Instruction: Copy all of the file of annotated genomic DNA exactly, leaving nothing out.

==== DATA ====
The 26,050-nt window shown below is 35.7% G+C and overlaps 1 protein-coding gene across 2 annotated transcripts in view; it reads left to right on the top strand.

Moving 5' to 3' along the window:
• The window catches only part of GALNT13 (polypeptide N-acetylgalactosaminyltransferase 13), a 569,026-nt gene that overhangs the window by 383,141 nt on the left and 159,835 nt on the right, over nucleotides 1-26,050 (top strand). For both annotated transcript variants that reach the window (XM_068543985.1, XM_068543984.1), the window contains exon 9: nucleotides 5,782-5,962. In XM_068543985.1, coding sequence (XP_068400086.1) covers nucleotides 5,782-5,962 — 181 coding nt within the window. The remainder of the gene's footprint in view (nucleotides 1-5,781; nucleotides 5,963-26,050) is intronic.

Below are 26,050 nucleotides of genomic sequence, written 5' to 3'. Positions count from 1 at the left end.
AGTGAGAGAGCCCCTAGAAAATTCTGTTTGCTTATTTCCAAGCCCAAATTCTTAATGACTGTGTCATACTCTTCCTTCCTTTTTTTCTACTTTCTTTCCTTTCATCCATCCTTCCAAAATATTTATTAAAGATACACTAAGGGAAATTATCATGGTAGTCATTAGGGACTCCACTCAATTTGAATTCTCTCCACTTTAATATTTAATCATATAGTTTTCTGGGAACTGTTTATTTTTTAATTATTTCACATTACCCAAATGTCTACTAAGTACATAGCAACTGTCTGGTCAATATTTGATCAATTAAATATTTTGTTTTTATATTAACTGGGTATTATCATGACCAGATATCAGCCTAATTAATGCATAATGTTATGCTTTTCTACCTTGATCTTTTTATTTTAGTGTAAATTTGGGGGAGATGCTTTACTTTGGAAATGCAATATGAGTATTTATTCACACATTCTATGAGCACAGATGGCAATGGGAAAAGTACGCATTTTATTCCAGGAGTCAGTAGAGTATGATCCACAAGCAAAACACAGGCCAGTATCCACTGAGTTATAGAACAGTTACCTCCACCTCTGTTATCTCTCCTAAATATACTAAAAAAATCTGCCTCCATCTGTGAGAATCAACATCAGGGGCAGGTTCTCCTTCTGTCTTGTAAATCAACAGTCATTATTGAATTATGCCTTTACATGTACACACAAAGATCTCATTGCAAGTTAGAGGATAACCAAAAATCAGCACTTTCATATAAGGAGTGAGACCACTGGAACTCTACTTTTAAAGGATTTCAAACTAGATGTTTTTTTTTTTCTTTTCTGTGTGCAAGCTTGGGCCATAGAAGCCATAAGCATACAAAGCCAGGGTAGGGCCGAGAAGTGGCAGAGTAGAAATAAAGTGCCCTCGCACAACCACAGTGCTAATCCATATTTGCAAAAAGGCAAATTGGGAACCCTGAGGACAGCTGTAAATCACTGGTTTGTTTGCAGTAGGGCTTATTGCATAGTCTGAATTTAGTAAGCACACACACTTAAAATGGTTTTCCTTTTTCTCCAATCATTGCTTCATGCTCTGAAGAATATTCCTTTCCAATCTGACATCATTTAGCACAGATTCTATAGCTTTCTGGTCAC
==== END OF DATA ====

The 26,050-nt window shown below is 35.7% G+C and overlaps 1 protein-coding gene across 2 annotated transcripts in view; it reads left to right on the top strand.

Moving 5' to 3' along the window:
• The window catches only part of GALNT13 (polypeptide N-acetylgalactosaminyltransferase 13), a 569,026-nt gene that overhangs the window by 383,141 nt on the left and 159,835 nt on the right, over nucleotides 1-26,050 (top strand). For both annotated transcript variants that reach the window (XM_068543985.1, XM_068543984.1), the window contains exon 9: nucleotides 5,782-5,962. In XM_068543985.1, coding sequence (XP_068400086.1) covers nucleotides 5,782-5,962 — 181 coding nt within the window. The remainder of the gene's footprint in view (nucleotides 1-5,781; nucleotides 5,963-26,050) is intronic.

Below are 26,050 nucleotides of genomic sequence, written 5' to 3'. Positions count from 1 at the left end.
AGTGAGAGAGCCCCTAGAAAATTCTGTTTGCTTATTTCCAAGCCCAAATTCTTAATGACTGTGTCATACTCTTCCTTCCTTTTTTTCTACTTTCTTTCCTTTCATCCATCCTTCCAAAATATTTATTAAAGATACACTAAGGGAAATTATCATGGTAGTCATTAGGGACTCCACTCAATTTGAATTCTCTCCACTTTAATATTTAATCATATAGTTTTCTGGGAACTGTTTATTTTTTAATTATTTCACATTACCCAAATGTCTACTAAGTACATAGCAACTGTCTGGTCAATATTTGATCAATTAAATATTTTGTTTTTATATTAACTGGGTATTATCATGACCAGATATCAGCCTAATTAATGCATAATGTTATGCTTTTCTACCTTGATCTTTTTATTTTAGTGTAAATTTGGGGGAGATGCTTTACTTTGGAAATGCAATATGAGTATTTATTCACACATTCTATGAGCACAGATGGCAATGGGAAAAGTACGCATTTTATTCCAGGAGTCAGTAGAGTATGATCCACAAGCAAAACACAGGCCAGTATCCACTGAGTTATAGAACAGTTACCTCCACCTCTGTTATCTCTCCTAAATATACTAAAAAAATCTGCCTCCATCTGTGAGAATCAACATCAGGGGCAGGTTCTCCTTCTGTCTTGTAAATCAACAGTCATTATTGAATTATGCCTTTACATGTACACACAAAGATCTCATTGCAAGTTAGAGGATAACCAAAAATCAGCACTTTCATATAAGGAGTGAGACCACTGGAACTCTACTTTTAAAGGATTTCAAACTAGATGTTTTTTTTTTTCTTTTCTGTGTGCAAGCTTGGGCCATAGAAGCCATAAGCATACAAAGCCAGGGTAGGGCCGAGAAGTGGCAGAGTAGAAATAAAGTGCCCTCGCACAACCACAGTGCTAATCCATATTTGCAAAAAGGCAAATTGGGAACCCTGAGGACAGCTGTAAATCACTGGTTTGTTTGCAGTAGGGCTTATTGCATAGTCTGAATTTAGTAAGCACACACACTTAAAATGGTTTTCCTTTTTCTCCAATCATTGCTTCATGCTCTGAAGAATATTCCTTTCCAATCTGACATCATTTAGCACAGATTCTATAGCTTTCTGGTCAC